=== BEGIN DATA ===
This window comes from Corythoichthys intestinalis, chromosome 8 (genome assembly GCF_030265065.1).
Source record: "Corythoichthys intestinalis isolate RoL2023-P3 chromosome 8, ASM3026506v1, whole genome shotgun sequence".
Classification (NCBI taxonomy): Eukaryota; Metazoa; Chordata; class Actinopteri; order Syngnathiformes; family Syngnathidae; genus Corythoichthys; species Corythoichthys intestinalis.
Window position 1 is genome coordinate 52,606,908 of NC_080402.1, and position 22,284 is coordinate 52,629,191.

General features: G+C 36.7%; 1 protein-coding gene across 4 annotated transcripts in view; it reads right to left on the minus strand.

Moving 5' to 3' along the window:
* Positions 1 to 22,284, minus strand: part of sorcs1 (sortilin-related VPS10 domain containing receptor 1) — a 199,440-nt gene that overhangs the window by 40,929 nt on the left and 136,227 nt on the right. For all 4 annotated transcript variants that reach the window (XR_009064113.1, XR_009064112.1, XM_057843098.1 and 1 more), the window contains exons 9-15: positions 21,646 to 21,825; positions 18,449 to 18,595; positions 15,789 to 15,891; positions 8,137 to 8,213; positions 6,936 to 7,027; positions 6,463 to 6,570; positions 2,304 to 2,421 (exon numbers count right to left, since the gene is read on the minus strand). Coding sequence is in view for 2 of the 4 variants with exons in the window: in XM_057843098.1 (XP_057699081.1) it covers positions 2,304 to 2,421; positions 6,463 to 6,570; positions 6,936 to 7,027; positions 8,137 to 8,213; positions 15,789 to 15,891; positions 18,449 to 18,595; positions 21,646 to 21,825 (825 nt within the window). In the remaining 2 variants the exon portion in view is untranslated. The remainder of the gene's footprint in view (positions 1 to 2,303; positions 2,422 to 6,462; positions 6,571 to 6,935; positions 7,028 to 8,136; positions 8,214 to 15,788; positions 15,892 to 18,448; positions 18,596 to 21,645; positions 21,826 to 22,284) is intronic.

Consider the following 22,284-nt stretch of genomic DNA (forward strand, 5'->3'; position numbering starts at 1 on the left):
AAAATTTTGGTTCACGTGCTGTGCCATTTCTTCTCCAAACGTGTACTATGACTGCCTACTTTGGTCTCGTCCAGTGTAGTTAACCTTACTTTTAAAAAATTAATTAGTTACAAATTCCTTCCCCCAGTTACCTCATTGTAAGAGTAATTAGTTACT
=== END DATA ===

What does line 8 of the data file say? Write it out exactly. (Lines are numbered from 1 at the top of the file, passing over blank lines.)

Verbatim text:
Consider the following 22,284-nt stretch of genomic DNA (forward strand, 5'->3'; position numbering starts at 1 on the left):